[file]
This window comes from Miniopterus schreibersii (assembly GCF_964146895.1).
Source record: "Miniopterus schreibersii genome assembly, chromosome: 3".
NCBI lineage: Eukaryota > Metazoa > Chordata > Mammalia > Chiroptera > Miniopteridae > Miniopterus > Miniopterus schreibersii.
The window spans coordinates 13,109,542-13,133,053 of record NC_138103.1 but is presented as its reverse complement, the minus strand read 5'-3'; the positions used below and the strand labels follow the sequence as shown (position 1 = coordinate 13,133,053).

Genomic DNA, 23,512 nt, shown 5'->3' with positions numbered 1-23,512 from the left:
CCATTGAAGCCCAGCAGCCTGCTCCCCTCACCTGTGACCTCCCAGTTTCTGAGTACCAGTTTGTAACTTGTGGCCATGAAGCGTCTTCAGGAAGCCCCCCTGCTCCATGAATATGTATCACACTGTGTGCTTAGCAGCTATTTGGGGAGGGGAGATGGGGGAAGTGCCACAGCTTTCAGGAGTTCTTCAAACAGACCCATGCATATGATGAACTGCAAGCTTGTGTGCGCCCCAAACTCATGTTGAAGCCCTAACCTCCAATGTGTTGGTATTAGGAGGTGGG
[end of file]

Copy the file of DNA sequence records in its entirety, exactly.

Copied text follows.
This window comes from Miniopterus schreibersii (assembly GCF_964146895.1).
Source record: "Miniopterus schreibersii genome assembly, chromosome: 3".
NCBI lineage: Eukaryota > Metazoa > Chordata > Mammalia > Chiroptera > Miniopteridae > Miniopterus > Miniopterus schreibersii.
The window spans coordinates 13,109,542-13,133,053 of record NC_138103.1 but is presented as its reverse complement, the minus strand read 5'-3'; the positions used below and the strand labels follow the sequence as shown (position 1 = coordinate 13,133,053).

Genomic DNA, 23,512 nt, shown 5'->3' with positions numbered 1-23,512 from the left:
CCATTGAAGCCCAGCAGCCTGCTCCCCTCACCTGTGACCTCCCAGTTTCTGAGTACCAGTTTGTAACTTGTGGCCATGAAGCGTCTTCAGGAAGCCCCCCTGCTCCATGAATATGTATCACACTGTGTGCTTAGCAGCTATTTGGGGAGGGGAGATGGGGGAAGTGCCACAGCTTTCAGGAGTTCTTCAAACAGACCCATGCATATGATGAACTGCAAGCTTGTGTGCGCCCCAAACTCATGTTGAAGCCCTAACCTCCAATGTGTTGGTATTAGGAGGTGGG